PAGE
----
Blog post by Katharine Hale
I went through a lot of different phases of deciding what I wanted to be when I grew up.
When I was in elementary school, I went through the usual rotation of ballerina, veterinarian, and teacher, with the slightly more unique zookeeper thrown in. As I reached my tween years, I was on my TLC kick and wanted to be an interior designer, but at my grandpa’s insistence that “They don’t make enough money” and I should pick something else, I started thinking about how people told me I gave great backrubs and thought, “Ooh, I could be a massage therapist!” And when the same grandpa told me, “They don’t make enough, be a physical therapist instead,” I knew my new career goal. A job shadow with an occupational therapist cemented this for me, and I went through my middle school years knowing that’s what I wanted to do with my life.
But it was also during my middle school years that I really started writing. I had been a prolific reader from a young age, to the point where friends would be surprised to see me show up at a school dance without a book, and the words “I don’t really feel like reading right now” prompted my mother to feel my forehead for a fever. As someone who had also always been very creative and elaborate with dress-up, dolls, and make-believe, it seems only natural I gravitated to writing.
My first non–school sanctioned writing was a terrible Harry Potter fanfiction that’s still floating around on my hard drive somewhere. My first original piece was a retelling of Snow White that I fully intend to write someday, though probably without much of what I wrote in 8th grade.
As I began transitioning into high school, my mom expressed her concern that physical therapy wouldn’t really make me happy because I didn’t have a passion for science. And after taking freshman biology and being unable to dissect a fetal pig out of pure disgust, I realized she might be right. But what did I have a passion for? As more story ideas began to flow, the answer seemed obvious: I had a passion for writing.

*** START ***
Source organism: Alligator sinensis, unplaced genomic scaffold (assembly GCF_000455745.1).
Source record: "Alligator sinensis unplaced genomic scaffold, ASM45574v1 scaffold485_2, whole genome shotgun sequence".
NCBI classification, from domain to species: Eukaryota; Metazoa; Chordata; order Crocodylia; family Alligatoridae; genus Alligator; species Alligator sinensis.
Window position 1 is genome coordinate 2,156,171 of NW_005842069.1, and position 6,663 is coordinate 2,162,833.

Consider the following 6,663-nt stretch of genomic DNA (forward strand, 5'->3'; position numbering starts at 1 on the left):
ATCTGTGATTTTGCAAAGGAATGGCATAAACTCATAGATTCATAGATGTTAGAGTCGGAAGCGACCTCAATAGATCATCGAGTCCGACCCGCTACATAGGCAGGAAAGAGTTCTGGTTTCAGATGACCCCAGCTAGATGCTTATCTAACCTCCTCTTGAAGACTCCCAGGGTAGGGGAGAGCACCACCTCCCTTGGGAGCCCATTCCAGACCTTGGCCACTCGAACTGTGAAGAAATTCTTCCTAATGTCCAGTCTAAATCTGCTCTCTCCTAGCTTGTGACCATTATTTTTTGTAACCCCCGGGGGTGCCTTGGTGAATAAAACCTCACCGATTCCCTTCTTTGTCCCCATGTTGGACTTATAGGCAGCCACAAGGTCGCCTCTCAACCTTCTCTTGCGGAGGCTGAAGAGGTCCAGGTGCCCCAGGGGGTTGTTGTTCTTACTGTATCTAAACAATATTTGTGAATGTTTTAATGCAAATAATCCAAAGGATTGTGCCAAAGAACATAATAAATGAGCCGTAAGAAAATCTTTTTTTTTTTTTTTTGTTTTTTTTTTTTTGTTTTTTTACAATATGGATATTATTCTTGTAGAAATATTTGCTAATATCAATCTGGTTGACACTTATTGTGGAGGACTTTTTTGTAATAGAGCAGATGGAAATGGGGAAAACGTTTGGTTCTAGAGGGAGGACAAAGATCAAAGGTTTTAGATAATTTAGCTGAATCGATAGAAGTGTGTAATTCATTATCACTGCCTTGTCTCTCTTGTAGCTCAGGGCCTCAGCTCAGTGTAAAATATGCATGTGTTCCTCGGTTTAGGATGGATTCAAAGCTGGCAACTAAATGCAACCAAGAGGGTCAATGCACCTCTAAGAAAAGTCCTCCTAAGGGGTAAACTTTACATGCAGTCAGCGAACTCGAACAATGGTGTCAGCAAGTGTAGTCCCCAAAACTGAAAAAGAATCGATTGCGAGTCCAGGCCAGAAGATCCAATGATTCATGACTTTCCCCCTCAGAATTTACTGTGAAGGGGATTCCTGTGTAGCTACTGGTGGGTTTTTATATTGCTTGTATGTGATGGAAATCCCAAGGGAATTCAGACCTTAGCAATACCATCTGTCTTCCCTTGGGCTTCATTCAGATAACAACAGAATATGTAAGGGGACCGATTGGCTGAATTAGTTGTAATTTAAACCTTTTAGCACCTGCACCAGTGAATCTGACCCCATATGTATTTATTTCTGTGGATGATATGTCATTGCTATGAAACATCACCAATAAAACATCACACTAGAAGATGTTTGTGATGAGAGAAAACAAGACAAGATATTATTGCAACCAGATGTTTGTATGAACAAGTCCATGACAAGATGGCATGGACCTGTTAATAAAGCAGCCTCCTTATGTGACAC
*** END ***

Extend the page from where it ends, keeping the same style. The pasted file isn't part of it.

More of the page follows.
The problem was, I didn’t just want to write. I loved writing, but was scared I would stop loving it if it became the thing I did to eat rather than the thing I did for fun. And then that answer became obvious, too.
Several of my friends started writing at the same time I did, and though I was originally appointed as their editor because I had the best spelling (2nd place in the Sandia Base Elementary spelling bee, 2004), it evolved into something that I loved to do. I enjoyed suggesting plot ideas and I took pleasure in correcting their spelling (because some of them were atrocious spellers, really). Editing became something I did in all aspects of my life, whether it was correcting a friend’s paper or correcting a your vs. you’re on social media. The first time I ever heard of “developmental editor” as a profession was in my freshman year of high school, and from then on, that’s what I told people I wanted to be when I grew up.
Now that I am [sort of] grown up and have edited two books, I know for a fact that editing is my calling. I’m so grateful for the opportunity that Steve has given me to continue to help authors make their books the best that they can be!